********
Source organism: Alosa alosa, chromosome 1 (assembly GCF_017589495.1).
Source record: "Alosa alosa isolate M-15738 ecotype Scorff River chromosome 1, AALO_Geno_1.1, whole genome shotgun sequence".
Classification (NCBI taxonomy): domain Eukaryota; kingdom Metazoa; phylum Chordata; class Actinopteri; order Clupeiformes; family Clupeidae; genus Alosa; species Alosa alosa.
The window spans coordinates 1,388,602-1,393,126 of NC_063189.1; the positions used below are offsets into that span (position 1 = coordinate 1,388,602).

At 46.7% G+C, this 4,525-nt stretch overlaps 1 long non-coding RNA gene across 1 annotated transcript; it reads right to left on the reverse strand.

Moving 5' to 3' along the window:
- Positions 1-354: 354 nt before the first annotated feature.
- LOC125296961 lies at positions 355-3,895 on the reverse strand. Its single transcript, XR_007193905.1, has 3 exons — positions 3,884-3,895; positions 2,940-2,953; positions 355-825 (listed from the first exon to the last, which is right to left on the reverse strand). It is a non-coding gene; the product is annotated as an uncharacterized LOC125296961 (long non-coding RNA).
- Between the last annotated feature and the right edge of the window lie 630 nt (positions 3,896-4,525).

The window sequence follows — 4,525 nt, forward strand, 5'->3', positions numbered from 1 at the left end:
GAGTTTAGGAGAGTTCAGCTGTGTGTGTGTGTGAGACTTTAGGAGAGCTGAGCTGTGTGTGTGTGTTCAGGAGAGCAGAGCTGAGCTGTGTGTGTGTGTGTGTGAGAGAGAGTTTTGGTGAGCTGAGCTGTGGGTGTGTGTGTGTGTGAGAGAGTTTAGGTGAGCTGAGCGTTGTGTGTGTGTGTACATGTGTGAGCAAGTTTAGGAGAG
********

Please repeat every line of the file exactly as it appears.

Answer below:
Source organism: Alosa alosa, chromosome 1 (assembly GCF_017589495.1).
Source record: "Alosa alosa isolate M-15738 ecotype Scorff River chromosome 1, AALO_Geno_1.1, whole genome shotgun sequence".
Classification (NCBI taxonomy): domain Eukaryota; kingdom Metazoa; phylum Chordata; class Actinopteri; order Clupeiformes; family Clupeidae; genus Alosa; species Alosa alosa.
The window spans coordinates 1,388,602-1,393,126 of NC_063189.1; the positions used below are offsets into that span (position 1 = coordinate 1,388,602).

At 46.7% G+C, this 4,525-nt stretch overlaps 1 long non-coding RNA gene across 1 annotated transcript; it reads right to left on the reverse strand.

Moving 5' to 3' along the window:
- Positions 1-354: 354 nt before the first annotated feature.
- LOC125296961 lies at positions 355-3,895 on the reverse strand. Its single transcript, XR_007193905.1, has 3 exons — positions 3,884-3,895; positions 2,940-2,953; positions 355-825 (listed from the first exon to the last, which is right to left on the reverse strand). It is a non-coding gene; the product is annotated as an uncharacterized LOC125296961 (long non-coding RNA).
- Between the last annotated feature and the right edge of the window lie 630 nt (positions 3,896-4,525).

The window sequence follows — 4,525 nt, forward strand, 5'->3', positions numbered from 1 at the left end:
GAGTTTAGGAGAGTTCAGCTGTGTGTGTGTGTGAGACTTTAGGAGAGCTGAGCTGTGTGTGTGTGTTCAGGAGAGCAGAGCTGAGCTGTGTGTGTGTGTGTGTGAGAGAGAGTTTTGGTGAGCTGAGCTGTGGGTGTGTGTGTGTGTGAGAGAGTTTAGGTGAGCTGAGCGTTGTGTGTGTGTGTACATGTGTGAGCAAGTTTAGGAGAG